‘My Energy’ was a definite highlight and proved what the music scene has been missing without these guys around.


With their typically chaotic live performance, climbing all over the stage equipment and shouting at the crowd, The Pinheads looked live they’d brought the craziest performance of the weekend. And then Totally Unicorn took the stage and made every other band look like toddlers playing in a ball pit.

Immediately stripping down to tie-dyed underpants and joining the crowd for intense circle pits, the band proved why they’re one of the most insane live acts in Australia right now (and also why they’re banned from so many venues!). Anyone keen enough to brave the moshpit emerged sweaty and beer soaked but happy.

American indie four-piece Chastity Belt couldn’t have had a more different stage presence, but their relaxed vibes made them the perfect choice for a Sunday afternoon. The mosh wasn’t huge, but punters sat back in the sun, slowly swaying along to the sultry tunes and getting some much needed recovery time.


New material was the flavour of the day for Big Scary and it went down a treat. Kicking off with ‘Oxygen’ and ‘Organism’ off their latest album Animal, it was a testament to the band’s success that the crowd already knew the songs well.

Although the two sole members of the band Tom Iansek and Jo Syme took centrestage, they were joined by a full band which helped them perfectly recreate the big sound of their new material. Tom was surprisingly energetic as well, frequently getting up from his piano to strut around the stage on guitar.

DMA’S easily pulled the biggest and most passionate crowd, proving what a huge album Hills End has been in the local music scene. Nearly every song drew a huge response and singalong, with ‘Delete’ being the particular (and expected) standout.


The trio’s backing band left the stage for the start of the song to allow the band to kick it off themselves in a personal manner before re-emerging for the song’s end and an energetic rendition of ‘Lay Down’. The band looked as awkward as ever onstage, but it only helped solidify their appeal.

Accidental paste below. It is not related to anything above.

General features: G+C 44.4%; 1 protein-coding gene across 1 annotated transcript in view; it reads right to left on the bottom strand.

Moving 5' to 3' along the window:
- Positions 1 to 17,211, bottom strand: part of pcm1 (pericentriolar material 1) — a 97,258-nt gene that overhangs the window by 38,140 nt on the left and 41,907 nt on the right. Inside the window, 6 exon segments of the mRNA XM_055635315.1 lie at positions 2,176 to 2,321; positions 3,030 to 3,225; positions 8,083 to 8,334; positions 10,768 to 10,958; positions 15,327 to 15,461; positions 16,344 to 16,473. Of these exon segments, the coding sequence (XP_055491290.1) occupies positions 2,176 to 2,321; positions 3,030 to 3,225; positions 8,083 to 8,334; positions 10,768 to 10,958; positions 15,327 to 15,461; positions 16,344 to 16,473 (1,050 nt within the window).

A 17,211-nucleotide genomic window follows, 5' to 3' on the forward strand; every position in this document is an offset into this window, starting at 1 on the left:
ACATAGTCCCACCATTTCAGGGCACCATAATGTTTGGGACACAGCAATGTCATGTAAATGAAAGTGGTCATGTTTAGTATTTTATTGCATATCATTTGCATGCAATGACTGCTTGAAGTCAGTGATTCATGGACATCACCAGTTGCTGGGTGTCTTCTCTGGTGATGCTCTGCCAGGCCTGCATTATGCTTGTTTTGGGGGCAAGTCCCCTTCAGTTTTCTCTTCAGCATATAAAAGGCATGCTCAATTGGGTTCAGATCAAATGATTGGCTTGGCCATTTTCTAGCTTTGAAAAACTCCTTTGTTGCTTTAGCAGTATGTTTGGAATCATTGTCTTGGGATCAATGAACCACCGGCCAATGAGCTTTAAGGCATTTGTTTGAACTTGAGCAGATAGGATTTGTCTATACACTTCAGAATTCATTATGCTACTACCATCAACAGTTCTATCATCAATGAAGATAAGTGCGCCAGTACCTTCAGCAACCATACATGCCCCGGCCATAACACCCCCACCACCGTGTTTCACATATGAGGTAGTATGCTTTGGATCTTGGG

With the opening two-punch of ‘If This Tour Doesn’t Kill You, I Will’ and ‘DVP’ from their newest and second album The Dream Is Over, Canadian punks PUP showed how far they’ve come since they were last on our shores (supporting The Smith Street Band). They kept up their raucous energy the whole set, despite playing to crowd who didn’t know much of their material. Despite that, they managed to get everyone involved with their catchy and easy-to-learn singalongs and seemed to win many new fans.


Plus, bonus points for telling the crowd to be “nice and Canadian about this” when one punter lost his glasses in the mosh pit.

Fellow Canadians Black Mountain closed off the evening to a disappointingly small but passionate crowd. With a unique mix of Black Sabbath-esque riffs and spacey synth lines (created on old school Moogs), they had a huge sound but were unfortunately placed against Hermitude on the main stage.

The band still gave the set their best effort and mammoth tracks like ‘Mothers of the Sun’ and ‘Florian Saucer Attack’ from latest album IV made for a suitably epic end to a weekend of diverse bands.

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About Mark Royters

Many years ago I was given an Arctic Monkeys EP. Everything changed from that moment onwards. I'm a Sydney-based music writer, reviewer and interviewer.

View all posts by Mark Royters